A rolling perspective: Fear, the mind-killer
I must not fear. Fear is the mind-killer.
Fear is the little-death that brings total obliteration.
——From the Bene Gesserit “Litany Against Fear”
The “Litany Against Fear” is from one of my all-time fave books and movies, Dune by Frank Herbert. While the novel is considered fantasy, I’ve learned for myself that fear does indeed kill the mind—or at least blocks the path to its creative section, the one that provides alternatives to fight, flee, or freeze.
Not knowing the “weirding way” of the Bene Gesserit, I rely instead on what I’ve learned from Byron Katie: stress comes from harboring an untrue belief. Find the belief, question it for relief. To wit:
- Is it true?
- Can I be absolutely sure it’s true?
- How do I feel when I believe X is true?
- How would I feel if it were impossible to have the belief?
And then I turn the belief on its head. Simple!
Yet recently, as I worked on articles, I’ve remained stressed even after BK-ing what I thought was my unquestioned belief: The problems faced by disabled and senior persons are so great, chances are I’ll end up either homeless or trapped in this tiny town and unable to look after myself. Do you think I’m overdramatic? Before you judge, jot down your fears and see how reasonable they are! If you’re able to sit and write, you’re not in the middle of anything remotely life-threatening.
Mind is a funny thing. It searches for whatever information will back up our beliefs, no matter how distanced from reality. Thus, the research I kept coming across (that would surely scare the socks off even a seasoned Bene Gesserit) only proved my fears were “real.” And when fear took over, it killed the ability to create solutions.
I’ve lost track of how many articles stress that housing and transportation are the two biggest challenges facing a society where ten thousand persons a day turn sixty-five. In 2018, half of those who were 65+ were disabled. Half! Yikes. Across all age groups, disabled persons were the least likely of all to be employed. And if they were, they earned far less. Surely these stats justified my fears?
Suddenly I realized I’d been questioning the wrong belief. It wasn’t the twin specters of dependence and indigence I feared, but a two-fold belief that (1) “no one” knew how awful things really were for seniors and disabled persons, and (2) if no one was aware, that automatically meant no one was doing anything. (Okay, I do tend to think in extremes. It comes in handy for fiction writing, though.) To add more stress, I felt I had to singlehandedly come up with solutions to these mega-challenges.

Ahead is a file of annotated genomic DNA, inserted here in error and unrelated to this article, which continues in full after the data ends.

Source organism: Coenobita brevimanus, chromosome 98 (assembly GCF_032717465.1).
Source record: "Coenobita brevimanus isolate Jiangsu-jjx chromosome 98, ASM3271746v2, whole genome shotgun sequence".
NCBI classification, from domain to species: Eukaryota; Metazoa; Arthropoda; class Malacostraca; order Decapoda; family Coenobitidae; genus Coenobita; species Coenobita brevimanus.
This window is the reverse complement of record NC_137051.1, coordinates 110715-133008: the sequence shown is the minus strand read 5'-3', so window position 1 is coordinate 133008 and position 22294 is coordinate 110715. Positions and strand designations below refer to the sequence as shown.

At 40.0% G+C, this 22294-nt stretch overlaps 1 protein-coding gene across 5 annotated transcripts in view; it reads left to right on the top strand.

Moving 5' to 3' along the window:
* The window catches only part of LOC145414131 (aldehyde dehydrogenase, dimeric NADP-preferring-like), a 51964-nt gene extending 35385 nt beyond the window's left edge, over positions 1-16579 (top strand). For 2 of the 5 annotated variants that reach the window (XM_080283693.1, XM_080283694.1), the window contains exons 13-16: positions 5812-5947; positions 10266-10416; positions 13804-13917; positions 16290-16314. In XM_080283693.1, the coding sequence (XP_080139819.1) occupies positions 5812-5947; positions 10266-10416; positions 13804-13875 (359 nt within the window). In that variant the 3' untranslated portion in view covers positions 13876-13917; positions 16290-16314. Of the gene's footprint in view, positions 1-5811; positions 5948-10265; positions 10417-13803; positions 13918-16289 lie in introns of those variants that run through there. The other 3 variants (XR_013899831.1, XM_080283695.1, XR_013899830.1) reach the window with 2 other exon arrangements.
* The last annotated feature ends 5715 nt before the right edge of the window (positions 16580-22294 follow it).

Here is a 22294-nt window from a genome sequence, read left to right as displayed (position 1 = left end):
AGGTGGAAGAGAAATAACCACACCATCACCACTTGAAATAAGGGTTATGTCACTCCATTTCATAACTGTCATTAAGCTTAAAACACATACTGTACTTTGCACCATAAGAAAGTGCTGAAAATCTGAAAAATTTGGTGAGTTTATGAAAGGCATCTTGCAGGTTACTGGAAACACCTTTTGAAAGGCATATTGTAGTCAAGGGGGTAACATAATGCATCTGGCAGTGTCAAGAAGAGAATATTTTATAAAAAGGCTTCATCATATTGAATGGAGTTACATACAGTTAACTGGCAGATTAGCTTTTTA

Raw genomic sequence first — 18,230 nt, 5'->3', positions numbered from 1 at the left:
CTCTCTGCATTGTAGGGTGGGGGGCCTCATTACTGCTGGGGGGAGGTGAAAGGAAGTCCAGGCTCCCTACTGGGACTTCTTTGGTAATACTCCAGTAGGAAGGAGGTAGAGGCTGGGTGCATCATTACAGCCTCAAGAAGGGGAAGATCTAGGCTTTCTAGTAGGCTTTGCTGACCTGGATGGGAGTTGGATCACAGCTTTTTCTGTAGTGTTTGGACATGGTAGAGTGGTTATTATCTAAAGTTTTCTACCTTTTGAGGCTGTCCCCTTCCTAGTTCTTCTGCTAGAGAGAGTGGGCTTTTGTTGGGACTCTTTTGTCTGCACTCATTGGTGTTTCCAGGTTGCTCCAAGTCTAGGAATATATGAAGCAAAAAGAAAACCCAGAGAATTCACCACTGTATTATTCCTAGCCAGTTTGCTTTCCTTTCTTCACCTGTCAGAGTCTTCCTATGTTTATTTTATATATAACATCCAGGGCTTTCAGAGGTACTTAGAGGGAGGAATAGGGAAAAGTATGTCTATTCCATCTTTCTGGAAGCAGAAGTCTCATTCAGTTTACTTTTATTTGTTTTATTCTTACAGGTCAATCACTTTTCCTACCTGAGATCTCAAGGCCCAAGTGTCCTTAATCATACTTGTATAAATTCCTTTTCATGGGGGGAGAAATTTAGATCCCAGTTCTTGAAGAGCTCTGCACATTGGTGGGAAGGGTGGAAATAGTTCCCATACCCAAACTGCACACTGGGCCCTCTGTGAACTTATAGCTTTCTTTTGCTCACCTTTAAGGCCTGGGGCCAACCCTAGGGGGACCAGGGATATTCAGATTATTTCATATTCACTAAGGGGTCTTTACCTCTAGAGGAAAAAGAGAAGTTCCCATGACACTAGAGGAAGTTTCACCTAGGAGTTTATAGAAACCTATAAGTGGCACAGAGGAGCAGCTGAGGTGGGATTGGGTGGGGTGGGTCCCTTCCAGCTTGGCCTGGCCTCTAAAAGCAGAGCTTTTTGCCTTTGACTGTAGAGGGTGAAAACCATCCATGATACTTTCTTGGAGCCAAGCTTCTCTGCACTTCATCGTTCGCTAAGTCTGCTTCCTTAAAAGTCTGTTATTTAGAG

Once I got clear, other websites and different articles came my way. I read about the World Health Organization’s aging initiatives and then discovered that our very own AARP came on board with WHO’s programs back in 2012; they now help communities of all sizes accommodate their aging citizens in a respectful, empowering way. I discovered other programs, too, such as the Aging in Place Initiative and Partners for Livable Communities.
But I was very good at worrying, as I’d had so much practice. Another thought gnawed: but…but…but how can communities afford to implement these great ideas? Federal programs’ budgets have been slashed to the point that even large cities no longer have funding, let alone small ones. While I sensed the federal “one-size-fits-all” approach hasn’t been very effective, it was better than nothing.
And here’s when I started doing a Happy Dance instead of the Fear Fandango. The AARP is just one of the organizations helping individual communities plan for their specific needs free of charge. Towns can get grant funding for aging-in-place projects, too. Best of all, you can start the process yourself! The World Health Organization’s website says: “Any city or community that is committed to creating inclusive and accessible urban environments to benefit their ageing [sic] populations is welcome to join.” And they provide the forms to do so, along with lists of organizations engaged in implementing the process in individual countries. I can start the ball rolling right here in my little town—as can you. There’s no need to panic.
Fear lurks in the lower, animal brain, and is the part that constantly looks for danger (unconsciously; we are unaware of its associations, only its consequences) and decides whether we fight, flee, or freeze. Fear has the effect of blinders, narrowing our field of vision quite literally. When terrified, we are unable to digest either food or new information. This blinkered vision, as well as it serves us when we have an immediate threat to our lives, is not the best way to approach everyday life. We need our higher brain for best results.
Whether we recite the Bene Gesserit’s Litany, engage in Byron Katie’s inquiry, or employ another method, once we’re calm we can turn to our infinitely creative higher brain for solutions we can share with our community. Our input is critical to the programs that can transform our country and the lives of all—not just the elderly or disabled.
Don’t be afraid to speak up, please.